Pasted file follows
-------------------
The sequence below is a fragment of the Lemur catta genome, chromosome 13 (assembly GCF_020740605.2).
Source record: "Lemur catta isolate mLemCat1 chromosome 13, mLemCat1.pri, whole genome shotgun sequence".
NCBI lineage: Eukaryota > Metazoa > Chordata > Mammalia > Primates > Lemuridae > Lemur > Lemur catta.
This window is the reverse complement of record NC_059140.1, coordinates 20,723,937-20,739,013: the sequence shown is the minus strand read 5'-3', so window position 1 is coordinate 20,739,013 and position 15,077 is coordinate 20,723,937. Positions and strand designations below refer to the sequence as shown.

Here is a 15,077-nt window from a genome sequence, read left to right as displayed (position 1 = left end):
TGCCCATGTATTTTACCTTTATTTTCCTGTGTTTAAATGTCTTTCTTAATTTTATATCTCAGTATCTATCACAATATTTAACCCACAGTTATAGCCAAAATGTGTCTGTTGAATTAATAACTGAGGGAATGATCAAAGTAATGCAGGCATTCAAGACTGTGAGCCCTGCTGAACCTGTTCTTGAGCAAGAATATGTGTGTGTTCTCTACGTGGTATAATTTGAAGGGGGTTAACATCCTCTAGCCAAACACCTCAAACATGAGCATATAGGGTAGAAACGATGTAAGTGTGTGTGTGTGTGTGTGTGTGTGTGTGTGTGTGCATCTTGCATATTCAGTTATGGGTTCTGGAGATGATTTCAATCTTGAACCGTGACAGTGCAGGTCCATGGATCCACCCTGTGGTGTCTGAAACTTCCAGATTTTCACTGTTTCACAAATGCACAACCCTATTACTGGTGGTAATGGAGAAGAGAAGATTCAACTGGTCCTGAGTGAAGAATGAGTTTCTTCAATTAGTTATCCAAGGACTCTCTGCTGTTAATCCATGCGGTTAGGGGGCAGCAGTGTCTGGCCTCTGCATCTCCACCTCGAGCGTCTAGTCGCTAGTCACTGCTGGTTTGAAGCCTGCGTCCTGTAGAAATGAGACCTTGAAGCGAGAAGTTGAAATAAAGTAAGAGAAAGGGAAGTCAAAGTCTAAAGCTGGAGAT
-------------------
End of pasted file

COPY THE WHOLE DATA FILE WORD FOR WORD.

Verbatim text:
The sequence below is a fragment of the Lemur catta genome, chromosome 13 (assembly GCF_020740605.2).
Source record: "Lemur catta isolate mLemCat1 chromosome 13, mLemCat1.pri, whole genome shotgun sequence".
NCBI lineage: Eukaryota > Metazoa > Chordata > Mammalia > Primates > Lemuridae > Lemur > Lemur catta.
This window is the reverse complement of record NC_059140.1, coordinates 20,723,937-20,739,013: the sequence shown is the minus strand read 5'-3', so window position 1 is coordinate 20,739,013 and position 15,077 is coordinate 20,723,937. Positions and strand designations below refer to the sequence as shown.

Here is a 15,077-nt window from a genome sequence, read left to right as displayed (position 1 = left end):
TGCCCATGTATTTTACCTTTATTTTCCTGTGTTTAAATGTCTTTCTTAATTTTATATCTCAGTATCTATCACAATATTTAACCCACAGTTATAGCCAAAATGTGTCTGTTGAATTAATAACTGAGGGAATGATCAAAGTAATGCAGGCATTCAAGACTGTGAGCCCTGCTGAACCTGTTCTTGAGCAAGAATATGTGTGTGTTCTCTACGTGGTATAATTTGAAGGGGGTTAACATCCTCTAGCCAAACACCTCAAACATGAGCATATAGGGTAGAAACGATGTAAGTGTGTGTGTGTGTGTGTGTGTGTGTGTGTGTGTGCATCTTGCATATTCAGTTATGGGTTCTGGAGATGATTTCAATCTTGAACCGTGACAGTGCAGGTCCATGGATCCACCCTGTGGTGTCTGAAACTTCCAGATTTTCACTGTTTCACAAATGCACAACCCTATTACTGGTGGTAATGGAGAAGAGAAGATTCAACTGGTCCTGAGTGAAGAATGAGTTTCTTCAATTAGTTATCCAAGGACTCTCTGCTGTTAATCCATGCGGTTAGGGGGCAGCAGTGTCTGGCCTCTGCATCTCCACCTCGAGCGTCTAGTCGCTAGTCACTGCTGGTTTGAAGCCTGCGTCCTGTAGAAATGAGACCTTGAAGCGAGAAGTTGAAATAAAGTAAGAGAAAGGGAAGTCAAAGTCTAAAGCTGGAGAT